19 June 2018 – El Mundo
The extension of zero interest rates until “at least” next summer, as announced by the European Central Bank, has led Spain’s financial institutions to conclude that they can wait no longer for an improvement in economic conditions to divest their delinquent loans. At the moment, the main Spanish banks have problem assets worth more than €40 billion up for sale in the wholesale market.
The buyers in this market are large investment funds, which value the assets at prices below their nominal values. For the banks, this difference means, on the one hand, that they definitively loose 100% of the investment that they made and, on the other hand, that they can release the provisions for at least half of those losses. The ECB does not want the entities to speculate with these assets on their balance sheets and for that reason, it is forcing their sale.
In this way, last week, Cajamar liquidated its Galeon Project comprising €308 million in debt and yesterday, it was BBVA who divested another portfolio, called Sintra, comprising €1 billion in property developer loans for finished homes in Andalucía, Madrid, Valencia and Cataluña.
The CEO of BBVA, Carlos Torres, said that with this operation, he considers the chapter of accumulated delinquent debt on its balance sheet as a result of the real estate bubble to be “closed”. Since December 2016, the entity has cut its gross exposure to the real estate sector by approximately €20 billion.
Another entity that has placed portfolios of loans and foreclosed properties on the market is Liberbank, with a €250 million portfolio of foreclosed properties, which it has eloquently baptised Bolt. Other entities that are close to signing agreements include Banco Santander, with €500 million in debt on the verge of being placed and another €400 million on the market, and Banco Sabadell, one of the most active entities in the sale of doubtful assets this year, which is finalising the sale of €900 million in defaulted loans.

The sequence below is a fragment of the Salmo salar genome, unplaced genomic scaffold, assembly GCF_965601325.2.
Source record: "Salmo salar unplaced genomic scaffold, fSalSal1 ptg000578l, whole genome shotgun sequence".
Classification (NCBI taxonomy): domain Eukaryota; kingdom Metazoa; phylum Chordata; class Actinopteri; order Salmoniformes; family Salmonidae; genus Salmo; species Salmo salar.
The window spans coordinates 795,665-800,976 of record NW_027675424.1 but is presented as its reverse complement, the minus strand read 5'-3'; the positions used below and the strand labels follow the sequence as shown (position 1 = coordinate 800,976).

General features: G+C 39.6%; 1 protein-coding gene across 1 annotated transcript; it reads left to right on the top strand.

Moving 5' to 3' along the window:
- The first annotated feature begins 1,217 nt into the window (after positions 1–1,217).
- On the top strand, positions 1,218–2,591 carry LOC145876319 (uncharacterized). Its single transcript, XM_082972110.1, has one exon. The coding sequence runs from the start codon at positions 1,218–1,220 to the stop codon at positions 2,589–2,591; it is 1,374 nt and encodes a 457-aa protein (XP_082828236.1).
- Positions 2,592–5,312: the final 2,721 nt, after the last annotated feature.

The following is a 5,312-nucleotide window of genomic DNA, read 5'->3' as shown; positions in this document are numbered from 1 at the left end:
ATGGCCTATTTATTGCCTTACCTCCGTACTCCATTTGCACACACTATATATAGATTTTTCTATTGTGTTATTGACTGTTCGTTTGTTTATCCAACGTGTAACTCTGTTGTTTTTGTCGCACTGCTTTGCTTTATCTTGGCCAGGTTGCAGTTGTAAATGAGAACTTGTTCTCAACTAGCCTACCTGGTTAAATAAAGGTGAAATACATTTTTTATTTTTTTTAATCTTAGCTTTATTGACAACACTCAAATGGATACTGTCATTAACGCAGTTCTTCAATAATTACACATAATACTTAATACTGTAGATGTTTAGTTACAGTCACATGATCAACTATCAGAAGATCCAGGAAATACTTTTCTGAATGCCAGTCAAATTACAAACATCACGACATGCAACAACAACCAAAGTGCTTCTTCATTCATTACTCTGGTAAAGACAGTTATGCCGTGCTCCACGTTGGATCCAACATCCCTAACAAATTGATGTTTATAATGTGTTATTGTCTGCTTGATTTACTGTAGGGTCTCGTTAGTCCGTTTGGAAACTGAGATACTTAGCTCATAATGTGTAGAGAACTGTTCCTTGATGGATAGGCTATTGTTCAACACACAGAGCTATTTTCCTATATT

The bank headquartered in Alicante has two other large portfolios up for sale, although in that case they are foreclosed properties with a combined value of €8 billion, which proceed from both its own activity, as well as from the activity it took over following the purchase of Caja de Ahorros del Mediterráneo (CAM). If the group chaired by Josep Oliú closes the sale of all of these portfolios, it will have reduced its exposure amounting to more than €14 billion to less than €5 billion.
In the market for the large funds that purchase these assets, there are also offers from CaixaBank (€800 million in defaulted loans in a portfolio called Agora) and Bankia, which is selling €650 million in doubtful loans and preparing another one worth €1 billion.
The largest operation of all is by far the one involving Sareb, called Alfa, which involves placing on the market assets with a nominal value of €30 billion. The public-private company is sounding out the definitive price that the funds would be willing to pay before it decides whether to keep it up for sale.
Original story: El Mundo (by César Urrutia)
Translation: Carmel Drake